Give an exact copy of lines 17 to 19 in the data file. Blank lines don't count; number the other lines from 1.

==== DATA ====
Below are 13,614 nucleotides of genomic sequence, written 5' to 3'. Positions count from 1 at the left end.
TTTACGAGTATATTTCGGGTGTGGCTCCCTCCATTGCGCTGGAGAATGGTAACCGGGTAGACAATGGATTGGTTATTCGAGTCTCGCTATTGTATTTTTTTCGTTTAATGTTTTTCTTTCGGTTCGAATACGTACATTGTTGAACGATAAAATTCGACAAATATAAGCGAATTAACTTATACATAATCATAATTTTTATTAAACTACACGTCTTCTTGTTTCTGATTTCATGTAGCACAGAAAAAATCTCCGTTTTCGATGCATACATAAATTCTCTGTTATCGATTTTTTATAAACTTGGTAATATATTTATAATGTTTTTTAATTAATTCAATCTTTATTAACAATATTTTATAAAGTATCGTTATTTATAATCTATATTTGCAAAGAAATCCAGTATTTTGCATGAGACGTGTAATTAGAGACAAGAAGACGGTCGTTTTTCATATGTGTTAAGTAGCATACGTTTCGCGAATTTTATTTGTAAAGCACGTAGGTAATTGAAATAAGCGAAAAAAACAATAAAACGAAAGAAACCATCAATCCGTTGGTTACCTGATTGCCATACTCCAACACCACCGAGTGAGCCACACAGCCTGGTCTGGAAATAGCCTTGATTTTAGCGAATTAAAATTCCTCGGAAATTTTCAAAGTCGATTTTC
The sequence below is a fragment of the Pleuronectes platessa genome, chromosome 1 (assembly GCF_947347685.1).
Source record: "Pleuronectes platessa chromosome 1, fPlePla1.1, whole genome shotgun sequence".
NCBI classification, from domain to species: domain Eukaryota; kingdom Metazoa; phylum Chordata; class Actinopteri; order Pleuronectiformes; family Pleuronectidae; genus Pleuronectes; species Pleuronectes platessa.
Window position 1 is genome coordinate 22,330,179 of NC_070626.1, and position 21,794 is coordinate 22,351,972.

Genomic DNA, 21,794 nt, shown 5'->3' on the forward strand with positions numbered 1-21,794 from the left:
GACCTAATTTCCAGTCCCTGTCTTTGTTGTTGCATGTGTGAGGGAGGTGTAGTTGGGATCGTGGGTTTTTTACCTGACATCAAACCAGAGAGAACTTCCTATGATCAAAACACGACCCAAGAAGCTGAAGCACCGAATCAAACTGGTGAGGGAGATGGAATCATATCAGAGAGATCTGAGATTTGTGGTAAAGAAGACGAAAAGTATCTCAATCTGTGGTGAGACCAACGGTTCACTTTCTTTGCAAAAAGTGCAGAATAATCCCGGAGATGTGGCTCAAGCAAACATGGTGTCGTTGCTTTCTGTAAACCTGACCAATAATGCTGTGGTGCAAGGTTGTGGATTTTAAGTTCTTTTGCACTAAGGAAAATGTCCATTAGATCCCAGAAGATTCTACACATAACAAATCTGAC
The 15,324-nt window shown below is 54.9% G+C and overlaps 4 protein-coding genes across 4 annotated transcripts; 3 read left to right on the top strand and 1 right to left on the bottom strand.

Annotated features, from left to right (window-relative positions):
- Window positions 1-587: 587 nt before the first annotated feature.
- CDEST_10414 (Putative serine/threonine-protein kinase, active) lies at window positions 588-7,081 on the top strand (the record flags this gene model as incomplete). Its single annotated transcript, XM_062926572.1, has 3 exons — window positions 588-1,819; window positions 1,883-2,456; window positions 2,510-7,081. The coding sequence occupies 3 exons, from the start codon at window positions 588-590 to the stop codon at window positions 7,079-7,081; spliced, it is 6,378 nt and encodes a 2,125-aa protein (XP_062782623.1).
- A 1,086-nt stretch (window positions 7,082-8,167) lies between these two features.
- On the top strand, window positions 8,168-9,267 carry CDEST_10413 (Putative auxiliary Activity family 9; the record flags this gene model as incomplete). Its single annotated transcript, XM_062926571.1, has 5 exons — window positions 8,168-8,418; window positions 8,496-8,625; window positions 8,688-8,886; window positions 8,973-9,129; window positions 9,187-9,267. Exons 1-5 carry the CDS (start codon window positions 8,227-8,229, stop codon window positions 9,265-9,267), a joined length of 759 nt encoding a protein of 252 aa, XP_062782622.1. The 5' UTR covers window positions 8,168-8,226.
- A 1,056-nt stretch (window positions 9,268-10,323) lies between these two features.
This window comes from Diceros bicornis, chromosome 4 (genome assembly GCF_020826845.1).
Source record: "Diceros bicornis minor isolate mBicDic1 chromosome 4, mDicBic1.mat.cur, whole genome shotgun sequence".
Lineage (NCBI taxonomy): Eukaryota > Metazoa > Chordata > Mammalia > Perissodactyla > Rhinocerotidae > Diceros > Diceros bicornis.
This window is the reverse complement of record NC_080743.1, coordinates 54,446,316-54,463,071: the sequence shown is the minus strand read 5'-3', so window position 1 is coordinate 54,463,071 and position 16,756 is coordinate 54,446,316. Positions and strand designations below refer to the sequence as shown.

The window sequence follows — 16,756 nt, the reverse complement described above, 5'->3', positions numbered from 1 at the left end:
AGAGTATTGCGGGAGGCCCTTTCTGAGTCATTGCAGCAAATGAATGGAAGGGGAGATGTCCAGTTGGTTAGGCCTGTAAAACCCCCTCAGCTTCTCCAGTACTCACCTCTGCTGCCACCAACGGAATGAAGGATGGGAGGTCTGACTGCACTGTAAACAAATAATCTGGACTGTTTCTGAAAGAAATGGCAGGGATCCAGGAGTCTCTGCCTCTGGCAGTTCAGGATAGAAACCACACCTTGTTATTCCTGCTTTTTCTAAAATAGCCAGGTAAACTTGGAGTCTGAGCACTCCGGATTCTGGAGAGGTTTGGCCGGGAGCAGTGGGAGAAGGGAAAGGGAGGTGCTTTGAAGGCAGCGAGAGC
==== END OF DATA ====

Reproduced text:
Source record: "Diceros bicornis minor isolate mBicDic1 chromosome 4, mDicBic1.mat.cur, whole genome shotgun sequence".
Lineage (NCBI taxonomy): Eukaryota > Metazoa > Chordata > Mammalia > Perissodactyla > Rhinocerotidae > Diceros > Diceros bicornis.
This window is the reverse complement of record NC_080743.1, coordinates 54,446,316-54,463,071: the sequence shown is the minus strand read 5'-3', so window position 1 is coordinate 54,463,071 and position 16,756 is coordinate 54,446,316. Positions and strand designations below refer to the sequence as shown.